high or drunk, at best, or per-
haps psychotic.
The response of the quaddies to
this individual consisted of ob-
scene retorts and vollies of wa-
ter bombs and slush balls from
the various levels of both south
and west quad as well as from
people in the street. It was my
opinion that this person should
be removed and subdued for his
own safety. (Firecrackers were-
also being thrown from the win-
dows of t h e quads.) Therefore.
with considerable regret, I called
the Ann Arbor police.
THEY RESPONDED with a car
that met me on the corner of
Thompson and Madison. The of-
ficer told me to m e e t him in
front of the quad, but when he
got there, he' slowed briefly and
then sped off. The situation con-
tinued as before. I called the city
police again and 3 more police
cars responded to "double check."
I talked to an officer in the lead
car. He sat in his car. I walked
over to the curb to point out the
individual about whom I was con-
cerned. The officer stayed in his

car with the windows rolled up. I
went back to the police car and
asked them to help. The officer
said there was nothing he could
do since the individual broke no
laws while in the presence of the
police. I suggested that if the of-
ficer would watch for just a few
moments, there would be a fight
or at least more obscenities and
that he could then remove the
person for his own safety from
the mob scene on Madison street.
The officer responded to me with
"if I stay here my car might be
damaged." I responded to the of-
ficer with an equally obscene
statement and left the area for
my own safety.
It seems that in Ann A r b o r
quaddies respond to sick people
primarily out of their own sick-
ness, with mass hysteria, while
the police value the safety of their
property more than the safety of
human beings. Right on, quaddies,
Right on, cops. I will continue to
"get involved," despite you both.
-George S. Layne, Med.
April 10

Equal law enforcement'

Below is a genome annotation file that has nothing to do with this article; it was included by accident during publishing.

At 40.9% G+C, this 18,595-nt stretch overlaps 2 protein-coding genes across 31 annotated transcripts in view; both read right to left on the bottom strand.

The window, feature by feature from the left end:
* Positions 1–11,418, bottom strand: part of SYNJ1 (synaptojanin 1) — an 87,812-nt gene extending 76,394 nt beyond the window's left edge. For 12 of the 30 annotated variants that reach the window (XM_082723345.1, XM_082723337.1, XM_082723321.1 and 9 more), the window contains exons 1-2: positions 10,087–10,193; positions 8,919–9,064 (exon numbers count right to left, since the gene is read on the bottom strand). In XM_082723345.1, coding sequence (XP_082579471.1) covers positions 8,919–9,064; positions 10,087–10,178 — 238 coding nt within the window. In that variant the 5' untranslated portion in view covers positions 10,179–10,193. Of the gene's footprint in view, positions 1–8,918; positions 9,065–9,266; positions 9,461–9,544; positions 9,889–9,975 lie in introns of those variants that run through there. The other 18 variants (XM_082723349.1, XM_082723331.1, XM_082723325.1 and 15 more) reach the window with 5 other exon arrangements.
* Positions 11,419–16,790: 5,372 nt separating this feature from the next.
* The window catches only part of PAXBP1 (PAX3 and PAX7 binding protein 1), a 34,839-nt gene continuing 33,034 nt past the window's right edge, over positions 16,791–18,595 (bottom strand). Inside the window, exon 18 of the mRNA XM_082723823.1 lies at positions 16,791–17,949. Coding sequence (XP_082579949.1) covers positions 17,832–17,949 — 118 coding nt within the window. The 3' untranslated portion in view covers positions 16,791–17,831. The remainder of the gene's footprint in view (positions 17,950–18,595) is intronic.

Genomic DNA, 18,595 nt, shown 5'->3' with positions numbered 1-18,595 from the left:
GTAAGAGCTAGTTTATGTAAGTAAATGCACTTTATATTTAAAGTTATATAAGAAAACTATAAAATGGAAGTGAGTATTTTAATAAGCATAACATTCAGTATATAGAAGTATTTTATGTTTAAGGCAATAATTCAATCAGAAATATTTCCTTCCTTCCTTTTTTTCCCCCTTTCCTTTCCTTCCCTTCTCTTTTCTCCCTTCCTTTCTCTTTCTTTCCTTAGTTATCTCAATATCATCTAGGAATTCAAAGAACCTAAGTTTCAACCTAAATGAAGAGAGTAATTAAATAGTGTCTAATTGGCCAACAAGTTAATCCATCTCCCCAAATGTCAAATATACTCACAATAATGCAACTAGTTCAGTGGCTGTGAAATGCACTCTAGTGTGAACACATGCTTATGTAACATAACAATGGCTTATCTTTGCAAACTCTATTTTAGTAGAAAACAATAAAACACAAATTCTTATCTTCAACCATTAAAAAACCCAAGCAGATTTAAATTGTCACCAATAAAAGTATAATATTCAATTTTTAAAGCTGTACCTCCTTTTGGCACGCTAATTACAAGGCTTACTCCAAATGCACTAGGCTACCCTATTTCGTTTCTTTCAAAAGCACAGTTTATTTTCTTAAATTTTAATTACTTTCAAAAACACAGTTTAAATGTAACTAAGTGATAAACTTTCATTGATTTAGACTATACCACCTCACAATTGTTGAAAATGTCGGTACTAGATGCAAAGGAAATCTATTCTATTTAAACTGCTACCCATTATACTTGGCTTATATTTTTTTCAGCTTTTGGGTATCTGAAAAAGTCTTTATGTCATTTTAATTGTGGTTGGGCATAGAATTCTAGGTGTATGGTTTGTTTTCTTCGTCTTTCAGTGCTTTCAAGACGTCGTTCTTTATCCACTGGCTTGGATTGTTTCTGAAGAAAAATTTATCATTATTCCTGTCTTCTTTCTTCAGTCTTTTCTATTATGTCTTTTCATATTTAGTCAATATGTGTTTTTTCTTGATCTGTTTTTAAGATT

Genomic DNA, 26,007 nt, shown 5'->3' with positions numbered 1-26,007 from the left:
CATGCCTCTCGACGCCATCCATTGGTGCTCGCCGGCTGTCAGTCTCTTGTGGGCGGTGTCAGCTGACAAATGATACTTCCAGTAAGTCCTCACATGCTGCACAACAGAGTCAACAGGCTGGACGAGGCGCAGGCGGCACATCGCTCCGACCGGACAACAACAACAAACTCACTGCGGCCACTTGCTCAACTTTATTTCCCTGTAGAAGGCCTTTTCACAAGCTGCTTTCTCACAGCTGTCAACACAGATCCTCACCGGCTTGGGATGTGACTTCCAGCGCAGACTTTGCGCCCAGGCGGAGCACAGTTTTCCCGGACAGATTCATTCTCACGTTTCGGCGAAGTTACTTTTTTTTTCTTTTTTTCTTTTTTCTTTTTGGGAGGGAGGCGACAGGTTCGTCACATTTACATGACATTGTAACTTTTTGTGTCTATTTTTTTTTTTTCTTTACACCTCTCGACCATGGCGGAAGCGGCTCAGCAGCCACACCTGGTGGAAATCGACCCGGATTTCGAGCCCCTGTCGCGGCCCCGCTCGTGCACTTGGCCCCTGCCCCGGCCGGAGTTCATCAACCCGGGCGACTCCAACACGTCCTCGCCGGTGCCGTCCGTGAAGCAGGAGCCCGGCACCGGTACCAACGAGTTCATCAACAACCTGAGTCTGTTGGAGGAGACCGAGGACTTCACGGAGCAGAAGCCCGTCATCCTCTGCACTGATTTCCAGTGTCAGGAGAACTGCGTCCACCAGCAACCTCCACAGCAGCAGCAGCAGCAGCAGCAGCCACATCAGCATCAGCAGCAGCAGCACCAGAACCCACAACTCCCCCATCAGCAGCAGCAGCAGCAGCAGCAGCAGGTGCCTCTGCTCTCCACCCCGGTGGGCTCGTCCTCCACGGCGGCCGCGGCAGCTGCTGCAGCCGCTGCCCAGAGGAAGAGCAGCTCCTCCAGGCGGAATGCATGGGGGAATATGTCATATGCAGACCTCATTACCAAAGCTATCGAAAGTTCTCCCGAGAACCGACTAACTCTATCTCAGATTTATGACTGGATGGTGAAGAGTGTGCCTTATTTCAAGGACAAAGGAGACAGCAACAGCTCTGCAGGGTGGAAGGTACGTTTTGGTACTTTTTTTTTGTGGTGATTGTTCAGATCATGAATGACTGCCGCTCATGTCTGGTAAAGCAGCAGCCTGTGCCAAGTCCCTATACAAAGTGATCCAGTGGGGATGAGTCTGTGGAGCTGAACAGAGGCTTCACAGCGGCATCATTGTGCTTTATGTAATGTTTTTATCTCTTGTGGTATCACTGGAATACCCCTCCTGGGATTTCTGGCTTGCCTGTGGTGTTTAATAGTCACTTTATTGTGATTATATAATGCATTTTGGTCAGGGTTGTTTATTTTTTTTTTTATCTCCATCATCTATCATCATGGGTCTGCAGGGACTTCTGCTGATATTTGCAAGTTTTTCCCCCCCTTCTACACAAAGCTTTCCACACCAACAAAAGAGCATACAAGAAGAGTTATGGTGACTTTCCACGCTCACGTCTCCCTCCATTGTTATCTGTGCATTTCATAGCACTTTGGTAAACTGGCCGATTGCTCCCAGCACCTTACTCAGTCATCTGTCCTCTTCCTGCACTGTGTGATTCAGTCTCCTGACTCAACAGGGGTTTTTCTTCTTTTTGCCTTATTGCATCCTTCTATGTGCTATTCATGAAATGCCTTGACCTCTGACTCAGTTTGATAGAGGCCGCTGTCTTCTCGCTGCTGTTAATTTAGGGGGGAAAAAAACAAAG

14

I1 HAS BECOME quite fashionable to-
day to call for law and order and to
denounce young people for their disobed-
ience and disrespect of the law. Hardly
a day passes -without some new v o ic e
more conservative electorate.
It is indsed surprising that none of the
so called "distinguished figures" h a v e
come out and condemned the blatant de-
fiance and disrespect of the law demon-
strated by Florida Governor Claude R.
Kirk this past week.,
Monday, Governor Kirk suspended the
Manatee County School Board which had
been ready to implement the F e d e r a 1
The war goes on
TODAY IN ANN ARBOR there will be a
rally and a march here to protest U.S.
involvement in Vietnam and Southeast
Asia. Because of what has been taking
place since the November marches, there
is a great need to have a large demon-
stration to reaffirm a stand against the
war. Instead of being reduced, U.S. in-
volvement and intervention has grown to
include Thailand, Cambodia, and Laos.
This will be the first explicitly anti-
war march since last fall. Compared to
the high level of activity against the war
exhibited last fall, this semester at the
University has been relatively dormant.
The rally against the w a r begins at
noon on the diag. A large turnout is need-
ed to reaffirm the demand that the war
in Vietnam be ended immediately.
-BRIAN SPEARS

District Court's order to racially balance
Manatee County's junior high and ele-
mentary schools. After learning of the
obstruction of his order, Federal District
Court Judge Ben Krentzman ordered Kirk
to appear before him on Tuesday to show
cause why he should not be held in con-
tempt of court.
But, on Tuesday, Governor Kirk did not
show up in the federal court.
Then, Thursday, Kirk boldly re-su-
spended the school officials who had been
reinstated by the judge. When federal
marshalls attempted to. arrest Kirk's
aides, they were prevented from doing
so by the county sheriff and six of his
deputies who said they were acting under
Kirk's orders.
,UCH blatant defiance of the law sure-
ly deserves some comment by the Presi-
dent. Yet aside from some ambiguous
statement issued Monday by the presi-
dential press secretary, nothing much has
been said, much less done. In times past
Presidents have also met defiance from